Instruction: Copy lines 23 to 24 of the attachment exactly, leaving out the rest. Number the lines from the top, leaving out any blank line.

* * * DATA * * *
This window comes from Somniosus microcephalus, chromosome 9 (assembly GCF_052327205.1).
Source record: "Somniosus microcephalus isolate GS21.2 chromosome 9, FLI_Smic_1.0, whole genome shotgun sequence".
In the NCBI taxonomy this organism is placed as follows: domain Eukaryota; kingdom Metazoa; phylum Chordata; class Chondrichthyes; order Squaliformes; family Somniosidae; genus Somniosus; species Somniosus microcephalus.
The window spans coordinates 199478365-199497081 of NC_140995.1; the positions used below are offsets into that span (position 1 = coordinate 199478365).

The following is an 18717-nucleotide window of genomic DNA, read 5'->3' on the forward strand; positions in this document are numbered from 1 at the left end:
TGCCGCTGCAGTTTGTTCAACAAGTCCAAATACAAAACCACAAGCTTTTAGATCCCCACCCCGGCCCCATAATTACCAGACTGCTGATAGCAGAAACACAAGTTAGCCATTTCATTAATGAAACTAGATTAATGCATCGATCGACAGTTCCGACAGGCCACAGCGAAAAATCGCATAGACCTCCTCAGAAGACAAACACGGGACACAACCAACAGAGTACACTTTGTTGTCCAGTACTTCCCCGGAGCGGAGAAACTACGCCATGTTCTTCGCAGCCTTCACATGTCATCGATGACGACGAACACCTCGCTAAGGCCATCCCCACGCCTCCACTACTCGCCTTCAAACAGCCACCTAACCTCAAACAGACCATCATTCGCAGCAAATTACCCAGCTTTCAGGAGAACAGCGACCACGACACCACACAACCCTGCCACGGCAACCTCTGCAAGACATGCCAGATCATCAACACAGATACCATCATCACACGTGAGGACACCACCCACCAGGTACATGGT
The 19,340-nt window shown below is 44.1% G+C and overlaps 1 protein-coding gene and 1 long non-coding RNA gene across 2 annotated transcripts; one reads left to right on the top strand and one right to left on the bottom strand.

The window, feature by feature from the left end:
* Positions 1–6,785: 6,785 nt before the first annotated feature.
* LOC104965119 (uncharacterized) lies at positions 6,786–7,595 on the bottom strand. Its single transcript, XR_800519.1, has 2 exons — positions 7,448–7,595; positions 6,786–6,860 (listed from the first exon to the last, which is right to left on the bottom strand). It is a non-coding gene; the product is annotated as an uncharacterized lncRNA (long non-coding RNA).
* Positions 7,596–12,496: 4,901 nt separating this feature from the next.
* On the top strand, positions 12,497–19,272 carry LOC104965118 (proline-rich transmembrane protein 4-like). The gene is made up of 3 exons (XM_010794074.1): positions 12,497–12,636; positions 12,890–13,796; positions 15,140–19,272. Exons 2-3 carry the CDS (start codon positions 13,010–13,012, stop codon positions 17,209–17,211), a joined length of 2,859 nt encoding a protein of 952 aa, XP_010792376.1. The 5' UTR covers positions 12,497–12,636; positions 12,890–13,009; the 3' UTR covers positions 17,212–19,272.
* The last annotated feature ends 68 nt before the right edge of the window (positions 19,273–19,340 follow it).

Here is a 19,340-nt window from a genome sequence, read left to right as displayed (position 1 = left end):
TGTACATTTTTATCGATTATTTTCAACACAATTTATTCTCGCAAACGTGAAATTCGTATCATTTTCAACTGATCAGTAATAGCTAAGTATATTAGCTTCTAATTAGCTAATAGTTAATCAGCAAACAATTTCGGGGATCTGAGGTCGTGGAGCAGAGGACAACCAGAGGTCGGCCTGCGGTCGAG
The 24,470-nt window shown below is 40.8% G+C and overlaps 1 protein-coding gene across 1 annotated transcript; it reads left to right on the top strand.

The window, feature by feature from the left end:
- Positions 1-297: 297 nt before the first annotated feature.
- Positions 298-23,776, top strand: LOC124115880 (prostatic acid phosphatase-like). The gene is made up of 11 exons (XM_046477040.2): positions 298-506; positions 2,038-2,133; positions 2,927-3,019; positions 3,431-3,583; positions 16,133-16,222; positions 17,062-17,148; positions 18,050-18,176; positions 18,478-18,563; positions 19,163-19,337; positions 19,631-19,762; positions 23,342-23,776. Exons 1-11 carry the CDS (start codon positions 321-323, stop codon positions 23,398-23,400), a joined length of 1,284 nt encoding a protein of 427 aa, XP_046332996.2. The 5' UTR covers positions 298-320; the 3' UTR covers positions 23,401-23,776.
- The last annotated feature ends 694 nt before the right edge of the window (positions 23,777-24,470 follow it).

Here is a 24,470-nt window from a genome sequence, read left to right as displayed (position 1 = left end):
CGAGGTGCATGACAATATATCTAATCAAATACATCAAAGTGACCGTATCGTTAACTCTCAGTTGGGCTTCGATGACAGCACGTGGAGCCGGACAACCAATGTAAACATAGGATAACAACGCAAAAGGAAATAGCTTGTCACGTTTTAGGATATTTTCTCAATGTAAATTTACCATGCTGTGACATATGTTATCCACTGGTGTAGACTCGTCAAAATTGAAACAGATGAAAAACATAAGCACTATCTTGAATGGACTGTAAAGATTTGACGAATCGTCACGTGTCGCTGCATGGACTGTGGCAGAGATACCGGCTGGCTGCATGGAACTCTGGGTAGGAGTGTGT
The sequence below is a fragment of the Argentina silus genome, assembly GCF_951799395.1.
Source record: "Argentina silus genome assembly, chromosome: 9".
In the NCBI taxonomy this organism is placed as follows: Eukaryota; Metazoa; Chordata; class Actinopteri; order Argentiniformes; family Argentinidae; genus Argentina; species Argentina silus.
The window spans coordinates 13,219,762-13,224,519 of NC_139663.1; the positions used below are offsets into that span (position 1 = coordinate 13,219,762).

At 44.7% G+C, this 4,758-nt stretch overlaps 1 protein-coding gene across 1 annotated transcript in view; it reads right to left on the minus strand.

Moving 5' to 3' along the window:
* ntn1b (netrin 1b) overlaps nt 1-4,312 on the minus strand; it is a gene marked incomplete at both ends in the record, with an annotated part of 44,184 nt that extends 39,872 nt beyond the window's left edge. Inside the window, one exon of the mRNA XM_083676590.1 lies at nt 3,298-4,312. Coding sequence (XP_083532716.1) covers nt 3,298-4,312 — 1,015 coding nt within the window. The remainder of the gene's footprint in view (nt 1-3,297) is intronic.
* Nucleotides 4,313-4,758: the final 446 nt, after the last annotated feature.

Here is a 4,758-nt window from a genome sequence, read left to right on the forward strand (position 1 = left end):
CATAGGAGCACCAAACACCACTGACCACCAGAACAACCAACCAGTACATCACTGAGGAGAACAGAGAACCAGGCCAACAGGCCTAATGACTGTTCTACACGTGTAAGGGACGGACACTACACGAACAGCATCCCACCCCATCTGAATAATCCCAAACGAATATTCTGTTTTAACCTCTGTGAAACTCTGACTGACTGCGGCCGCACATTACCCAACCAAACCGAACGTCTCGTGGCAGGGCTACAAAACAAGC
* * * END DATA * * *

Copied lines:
The sequence below is a fragment of the Argentina silus genome, assembly GCF_951799395.1.
Source record: "Argentina silus genome assembly, chromosome: 9".